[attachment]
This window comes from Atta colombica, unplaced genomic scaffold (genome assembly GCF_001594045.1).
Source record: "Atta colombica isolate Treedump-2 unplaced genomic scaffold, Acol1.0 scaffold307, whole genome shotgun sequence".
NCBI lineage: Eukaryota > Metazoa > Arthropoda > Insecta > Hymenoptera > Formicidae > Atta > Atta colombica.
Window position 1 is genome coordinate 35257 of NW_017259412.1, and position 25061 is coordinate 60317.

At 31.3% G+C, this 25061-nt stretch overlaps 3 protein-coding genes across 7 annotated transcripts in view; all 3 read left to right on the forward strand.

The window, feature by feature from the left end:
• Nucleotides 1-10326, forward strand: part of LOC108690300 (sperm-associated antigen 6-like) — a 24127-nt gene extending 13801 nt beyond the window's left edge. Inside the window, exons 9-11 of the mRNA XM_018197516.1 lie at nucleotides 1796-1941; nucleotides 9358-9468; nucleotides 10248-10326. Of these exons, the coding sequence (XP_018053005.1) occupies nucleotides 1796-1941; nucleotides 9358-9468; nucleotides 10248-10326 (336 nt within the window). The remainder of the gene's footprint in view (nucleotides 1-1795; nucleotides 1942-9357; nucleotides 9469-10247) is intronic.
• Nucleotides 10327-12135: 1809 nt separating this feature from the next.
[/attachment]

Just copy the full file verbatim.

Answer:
This window comes from Atta colombica, unplaced genomic scaffold (genome assembly GCF_001594045.1).
Source record: "Atta colombica isolate Treedump-2 unplaced genomic scaffold, Acol1.0 scaffold307, whole genome shotgun sequence".
NCBI lineage: Eukaryota > Metazoa > Arthropoda > Insecta > Hymenoptera > Formicidae > Atta > Atta colombica.
Window position 1 is genome coordinate 35257 of NW_017259412.1, and position 25061 is coordinate 60317.

At 31.3% G+C, this 25061-nt stretch overlaps 3 protein-coding genes across 7 annotated transcripts in view; all 3 read left to right on the forward strand.

The window, feature by feature from the left end:
• Nucleotides 1-10326, forward strand: part of LOC108690300 (sperm-associated antigen 6-like) — a 24127-nt gene extending 13801 nt beyond the window's left edge. Inside the window, exons 9-11 of the mRNA XM_018197516.1 lie at nucleotides 1796-1941; nucleotides 9358-9468; nucleotides 10248-10326. Of these exons, the coding sequence (XP_018053005.1) occupies nucleotides 1796-1941; nucleotides 9358-9468; nucleotides 10248-10326 (336 nt within the window). The remainder of the gene's footprint in view (nucleotides 1-1795; nucleotides 1942-9357; nucleotides 9469-10247) is intronic.
• Nucleotides 10327-12135: 1809 nt separating this feature from the next.